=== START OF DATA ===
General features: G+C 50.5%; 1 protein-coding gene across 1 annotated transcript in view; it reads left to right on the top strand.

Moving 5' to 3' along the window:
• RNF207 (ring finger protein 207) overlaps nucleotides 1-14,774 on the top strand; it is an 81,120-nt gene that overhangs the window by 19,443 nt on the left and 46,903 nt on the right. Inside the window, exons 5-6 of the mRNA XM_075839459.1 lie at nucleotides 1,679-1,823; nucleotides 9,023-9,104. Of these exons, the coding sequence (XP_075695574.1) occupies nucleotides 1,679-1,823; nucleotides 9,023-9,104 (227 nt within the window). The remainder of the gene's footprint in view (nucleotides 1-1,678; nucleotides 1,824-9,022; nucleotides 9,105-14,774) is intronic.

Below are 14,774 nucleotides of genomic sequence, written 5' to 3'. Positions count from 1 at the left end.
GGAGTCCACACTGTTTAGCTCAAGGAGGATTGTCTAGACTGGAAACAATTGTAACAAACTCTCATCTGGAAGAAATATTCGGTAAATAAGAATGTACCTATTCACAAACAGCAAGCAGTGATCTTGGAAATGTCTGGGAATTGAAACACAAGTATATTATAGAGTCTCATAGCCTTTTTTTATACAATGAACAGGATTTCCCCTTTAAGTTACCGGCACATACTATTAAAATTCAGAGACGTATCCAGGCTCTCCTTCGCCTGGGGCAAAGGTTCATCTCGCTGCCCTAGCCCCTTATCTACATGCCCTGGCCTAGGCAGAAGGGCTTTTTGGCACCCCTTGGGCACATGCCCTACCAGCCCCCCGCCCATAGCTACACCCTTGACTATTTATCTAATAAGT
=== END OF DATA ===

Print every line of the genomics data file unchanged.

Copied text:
General features: G+C 50.5%; 1 protein-coding gene across 1 annotated transcript in view; it reads left to right on the top strand.

Moving 5' to 3' along the window:
• RNF207 (ring finger protein 207) overlaps nucleotides 1-14,774 on the top strand; it is an 81,120-nt gene that overhangs the window by 19,443 nt on the left and 46,903 nt on the right. Inside the window, exons 5-6 of the mRNA XM_075839459.1 lie at nucleotides 1,679-1,823; nucleotides 9,023-9,104. Of these exons, the coding sequence (XP_075695574.1) occupies nucleotides 1,679-1,823; nucleotides 9,023-9,104 (227 nt within the window). The remainder of the gene's footprint in view (nucleotides 1-1,678; nucleotides 1,824-9,022; nucleotides 9,105-14,774) is intronic.

Below are 14,774 nucleotides of genomic sequence, written 5' to 3'. Positions count from 1 at the left end.
GGAGTCCACACTGTTTAGCTCAAGGAGGATTGTCTAGACTGGAAACAATTGTAACAAACTCTCATCTGGAAGAAATATTCGGTAAATAAGAATGTACCTATTCACAAACAGCAAGCAGTGATCTTGGAAATGTCTGGGAATTGAAACACAAGTATATTATAGAGTCTCATAGCCTTTTTTTATACAATGAACAGGATTTCCCCTTTAAGTTACCGGCACATACTATTAAAATTCAGAGACGTATCCAGGCTCTCCTTCGCCTGGGGCAAAGGTTCATCTCGCTGCCCTAGCCCCTTATCTACATGCCCTGGCCTAGGCAGAAGGGCTTTTTGGCACCCCTTGGGCACATGCCCTACCAGCCCCCCGCCCATAGCTACACCCTTGACTATTTATCTAATAAGT